• We throw away vast amounts of stuff. Even things with almost nothing wrong, and which could get a new lease on life after a simple repair. The trouble is, lots of people have forgotten that they can repair things themselves or they no longer know how. Repair Café changes all that! It helps to grow a community by bringing people with special skills together and valuable practical knowledge is getting passed on. Things are being used for longer and don’t have to be thrown away. This reduces the volume of raw materials and energy needed to make new products. It cuts CO2 emissions, for example, because manufacturing new products and recycling old ones causes CO2 to be released.
  • How?
    • Not local to any of the repair cafes? Have a look here about setting up your own repair café and bringing your community together.

Composting workshop

  • Why?
    • Home composting is the most environmentally-friendly way of dealing with kitchen and garden waste, plus it produces compost that can be used as an excellent soil improver. Although most local councils offer green waste & food waste collections, the RHS encourages home composting because it does not involve heavy transport, with its associated environmental costs. Running a workshop is a great way to educate others and share tips!
  • How?
    • Educate yourself on how to compost and the different types of composting methods – some handy advice can be found here:
      • How to set up a compost bin guide
      • How to set up a wormery (for those without a large garden or lots of garden waste) guide here.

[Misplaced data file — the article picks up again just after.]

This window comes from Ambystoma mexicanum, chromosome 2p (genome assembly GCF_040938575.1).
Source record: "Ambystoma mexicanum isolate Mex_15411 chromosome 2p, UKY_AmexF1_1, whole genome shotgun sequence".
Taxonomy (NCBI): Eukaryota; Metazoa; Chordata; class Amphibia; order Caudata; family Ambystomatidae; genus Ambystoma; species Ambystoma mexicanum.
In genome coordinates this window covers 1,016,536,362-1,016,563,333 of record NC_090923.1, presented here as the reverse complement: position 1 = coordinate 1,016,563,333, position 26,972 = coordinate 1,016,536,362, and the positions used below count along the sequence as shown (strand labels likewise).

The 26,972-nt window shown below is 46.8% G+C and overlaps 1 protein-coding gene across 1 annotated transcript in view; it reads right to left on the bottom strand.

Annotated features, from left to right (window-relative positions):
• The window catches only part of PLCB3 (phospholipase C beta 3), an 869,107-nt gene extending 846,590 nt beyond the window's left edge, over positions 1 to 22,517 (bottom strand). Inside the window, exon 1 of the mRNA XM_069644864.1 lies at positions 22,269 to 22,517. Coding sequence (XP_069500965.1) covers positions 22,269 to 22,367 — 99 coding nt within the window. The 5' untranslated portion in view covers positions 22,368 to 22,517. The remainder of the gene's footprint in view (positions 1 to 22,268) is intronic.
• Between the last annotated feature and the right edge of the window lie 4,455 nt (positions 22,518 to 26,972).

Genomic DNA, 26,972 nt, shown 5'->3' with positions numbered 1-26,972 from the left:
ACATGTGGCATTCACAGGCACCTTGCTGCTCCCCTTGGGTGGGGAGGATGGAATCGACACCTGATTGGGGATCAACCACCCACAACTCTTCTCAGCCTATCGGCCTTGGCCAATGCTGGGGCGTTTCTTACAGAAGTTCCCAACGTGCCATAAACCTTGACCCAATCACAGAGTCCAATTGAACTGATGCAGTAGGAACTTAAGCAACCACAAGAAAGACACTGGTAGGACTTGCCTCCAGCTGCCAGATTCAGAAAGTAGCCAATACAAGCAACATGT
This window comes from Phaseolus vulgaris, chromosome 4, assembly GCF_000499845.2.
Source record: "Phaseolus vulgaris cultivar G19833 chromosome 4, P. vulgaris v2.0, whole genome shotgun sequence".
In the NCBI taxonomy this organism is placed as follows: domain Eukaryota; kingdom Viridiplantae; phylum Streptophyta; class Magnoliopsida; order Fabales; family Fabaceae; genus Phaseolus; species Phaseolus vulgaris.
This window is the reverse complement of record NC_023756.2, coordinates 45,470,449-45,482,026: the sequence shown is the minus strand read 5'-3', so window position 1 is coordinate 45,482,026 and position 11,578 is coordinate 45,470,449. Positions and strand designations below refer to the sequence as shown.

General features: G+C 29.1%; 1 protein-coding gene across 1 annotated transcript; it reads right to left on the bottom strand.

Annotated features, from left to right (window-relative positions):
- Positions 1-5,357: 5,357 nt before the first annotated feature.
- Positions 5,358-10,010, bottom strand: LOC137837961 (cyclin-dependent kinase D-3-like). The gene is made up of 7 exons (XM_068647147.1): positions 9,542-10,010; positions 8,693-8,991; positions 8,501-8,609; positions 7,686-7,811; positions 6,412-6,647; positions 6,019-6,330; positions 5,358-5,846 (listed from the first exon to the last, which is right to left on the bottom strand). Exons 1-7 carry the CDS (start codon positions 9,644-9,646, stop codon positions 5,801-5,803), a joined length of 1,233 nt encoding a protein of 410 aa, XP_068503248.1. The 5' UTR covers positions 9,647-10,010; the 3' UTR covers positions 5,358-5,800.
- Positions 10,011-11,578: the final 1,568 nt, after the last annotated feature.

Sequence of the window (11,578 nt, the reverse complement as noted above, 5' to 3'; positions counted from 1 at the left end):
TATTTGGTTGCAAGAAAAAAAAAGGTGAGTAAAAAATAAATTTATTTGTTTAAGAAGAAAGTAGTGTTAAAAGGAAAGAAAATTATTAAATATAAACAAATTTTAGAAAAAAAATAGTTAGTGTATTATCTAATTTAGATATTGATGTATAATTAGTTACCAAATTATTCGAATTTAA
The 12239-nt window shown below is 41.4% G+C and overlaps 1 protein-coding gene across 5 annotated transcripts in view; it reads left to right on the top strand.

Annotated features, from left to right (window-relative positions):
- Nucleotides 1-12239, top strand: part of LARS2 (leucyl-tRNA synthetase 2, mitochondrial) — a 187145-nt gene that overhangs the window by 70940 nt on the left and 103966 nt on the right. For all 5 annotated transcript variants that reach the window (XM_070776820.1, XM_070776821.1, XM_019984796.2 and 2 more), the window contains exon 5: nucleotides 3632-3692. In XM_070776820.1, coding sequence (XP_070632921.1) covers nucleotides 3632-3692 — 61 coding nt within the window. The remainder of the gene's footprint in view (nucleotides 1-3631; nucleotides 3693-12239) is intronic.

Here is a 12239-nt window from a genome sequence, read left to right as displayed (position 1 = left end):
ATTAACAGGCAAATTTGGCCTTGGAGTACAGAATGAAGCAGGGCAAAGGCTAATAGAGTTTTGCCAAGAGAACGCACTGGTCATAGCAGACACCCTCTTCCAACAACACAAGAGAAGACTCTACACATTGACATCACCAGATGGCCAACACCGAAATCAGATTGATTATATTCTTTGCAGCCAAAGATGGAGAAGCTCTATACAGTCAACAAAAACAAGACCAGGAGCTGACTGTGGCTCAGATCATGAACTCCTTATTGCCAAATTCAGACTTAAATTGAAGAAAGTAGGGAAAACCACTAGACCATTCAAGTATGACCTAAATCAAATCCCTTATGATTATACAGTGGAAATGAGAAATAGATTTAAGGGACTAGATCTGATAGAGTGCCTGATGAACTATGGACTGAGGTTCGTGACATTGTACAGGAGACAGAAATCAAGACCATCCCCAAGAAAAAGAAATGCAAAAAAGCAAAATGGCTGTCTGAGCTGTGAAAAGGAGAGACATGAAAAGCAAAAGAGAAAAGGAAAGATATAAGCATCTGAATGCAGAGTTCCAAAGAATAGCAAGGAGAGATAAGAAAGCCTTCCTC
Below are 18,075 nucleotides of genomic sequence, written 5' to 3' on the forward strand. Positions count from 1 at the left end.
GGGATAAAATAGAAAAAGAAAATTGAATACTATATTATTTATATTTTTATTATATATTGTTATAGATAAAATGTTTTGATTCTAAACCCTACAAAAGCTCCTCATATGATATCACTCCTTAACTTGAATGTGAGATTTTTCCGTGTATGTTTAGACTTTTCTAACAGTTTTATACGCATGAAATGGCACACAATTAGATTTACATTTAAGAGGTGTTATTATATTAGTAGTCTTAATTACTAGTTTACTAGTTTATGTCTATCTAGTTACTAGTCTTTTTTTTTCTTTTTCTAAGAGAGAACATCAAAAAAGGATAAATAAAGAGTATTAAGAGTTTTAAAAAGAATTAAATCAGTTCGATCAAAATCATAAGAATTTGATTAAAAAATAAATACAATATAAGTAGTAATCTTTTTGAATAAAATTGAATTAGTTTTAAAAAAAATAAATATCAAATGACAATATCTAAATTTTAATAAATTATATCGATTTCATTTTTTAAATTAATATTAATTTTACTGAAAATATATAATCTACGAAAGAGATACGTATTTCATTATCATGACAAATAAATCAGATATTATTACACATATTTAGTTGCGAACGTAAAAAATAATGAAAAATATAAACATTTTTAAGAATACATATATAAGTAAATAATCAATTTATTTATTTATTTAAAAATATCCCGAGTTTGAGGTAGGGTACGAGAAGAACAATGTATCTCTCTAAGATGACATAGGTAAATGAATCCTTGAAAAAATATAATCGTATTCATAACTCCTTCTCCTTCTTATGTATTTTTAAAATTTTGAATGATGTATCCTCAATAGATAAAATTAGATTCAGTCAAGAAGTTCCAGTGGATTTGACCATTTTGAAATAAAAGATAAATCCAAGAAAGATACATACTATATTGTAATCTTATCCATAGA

• Alternatively, request support from a local garden centre or community garden to see if they will help facilitate the workshop.
    • Encourage attendees to register for their reduced- price composter from their local council here.  

Litter pick/ beach clean / river clean

  • Devon County Council also provides a community litter pick pack that includes contact details for many of the private beaches in Devon and provides information on what to do with the waste you have collected.

Clothes/ item swap event

  • Why?
    • Fast fashion comes at a huge environmental cost including water pollution, toxic chemical use and textile waste. Clothes swap events helps take items you have finished with and puts them back into circulation. By passing your clothes, accessories or equipment on to others, you are diverting materials from landfill thus conserving resources and reducing greenhouse gas emissions. Reusing a product, rather than buying a new one, reduces the demands for water, energy and raw materials. This reduces the impact on the environment.
         Clothes swaps are also great community events which can be fun and sociable whilst raising awareness of an important issue.
  • How?

Set up a community fridge

  • Why?
    • Today, an estimated one-third of all the food produced in the world goes to waste. Community Fridges are a public space where organisations and households can make perishable food that would have been wasted available to the local community. They are social spaces which help to reduce food waste, build trust locally and normalise the sharing of foods and other household items
  • How?